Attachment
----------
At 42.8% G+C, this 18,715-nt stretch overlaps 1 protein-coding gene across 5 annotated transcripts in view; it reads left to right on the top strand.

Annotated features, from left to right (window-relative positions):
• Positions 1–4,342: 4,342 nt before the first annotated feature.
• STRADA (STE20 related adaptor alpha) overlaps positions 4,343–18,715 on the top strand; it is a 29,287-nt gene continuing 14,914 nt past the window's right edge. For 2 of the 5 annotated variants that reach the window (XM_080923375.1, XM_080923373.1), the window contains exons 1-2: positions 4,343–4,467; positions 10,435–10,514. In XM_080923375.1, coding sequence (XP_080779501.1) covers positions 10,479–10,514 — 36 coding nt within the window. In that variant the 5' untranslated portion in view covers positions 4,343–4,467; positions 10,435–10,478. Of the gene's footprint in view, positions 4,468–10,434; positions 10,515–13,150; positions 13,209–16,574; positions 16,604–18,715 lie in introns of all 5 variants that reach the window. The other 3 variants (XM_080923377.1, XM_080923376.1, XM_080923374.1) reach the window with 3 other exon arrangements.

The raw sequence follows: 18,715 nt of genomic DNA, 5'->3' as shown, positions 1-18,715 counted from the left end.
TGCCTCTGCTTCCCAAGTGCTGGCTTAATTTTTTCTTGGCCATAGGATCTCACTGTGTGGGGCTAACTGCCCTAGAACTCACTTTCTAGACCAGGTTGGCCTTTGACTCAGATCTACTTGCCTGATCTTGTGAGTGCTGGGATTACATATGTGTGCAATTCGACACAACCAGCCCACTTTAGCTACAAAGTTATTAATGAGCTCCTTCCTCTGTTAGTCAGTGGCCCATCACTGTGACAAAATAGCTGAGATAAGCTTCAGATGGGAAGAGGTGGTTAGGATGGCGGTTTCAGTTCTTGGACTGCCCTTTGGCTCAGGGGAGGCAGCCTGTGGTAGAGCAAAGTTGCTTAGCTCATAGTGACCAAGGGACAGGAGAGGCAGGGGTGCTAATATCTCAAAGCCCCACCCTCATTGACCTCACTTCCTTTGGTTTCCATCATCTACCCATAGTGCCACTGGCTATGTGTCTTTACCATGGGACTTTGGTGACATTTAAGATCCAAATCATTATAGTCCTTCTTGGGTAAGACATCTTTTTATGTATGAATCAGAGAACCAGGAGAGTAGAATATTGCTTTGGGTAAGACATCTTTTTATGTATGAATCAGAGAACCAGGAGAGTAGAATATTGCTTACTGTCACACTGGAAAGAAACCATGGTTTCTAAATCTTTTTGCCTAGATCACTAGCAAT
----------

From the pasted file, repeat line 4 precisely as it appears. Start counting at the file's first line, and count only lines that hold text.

• STRADA (STE20 related adaptor alpha) overlaps positions 4,343–18,715 on the top strand; it is a 29,287-nt gene continuing 14,914 nt past the window's right edge. For 2 of the 5 annotated variants that reach the window (XM_080923375.1, XM_080923373.1), the window contains exons 1-2: positions 4,343–4,467; positions 10,435–10,514. In XM_080923375.1, coding sequence (XP_080779501.1) covers positions 10,479–10,514 — 36 coding nt within the window. In that variant the 5' untranslated portion in view covers positions 4,343–4,467; positions 10,435–10,478. Of the gene's footprint in view, positions 4,468–10,434; positions 10,515–13,150; positions 13,209–16,574; positions 16,604–18,715 lie in introns of all 5 variants that reach the window. The other 3 variants (XM_080923377.1, XM_080923376.1, XM_080923374.1) reach the window with 3 other exon arrangements.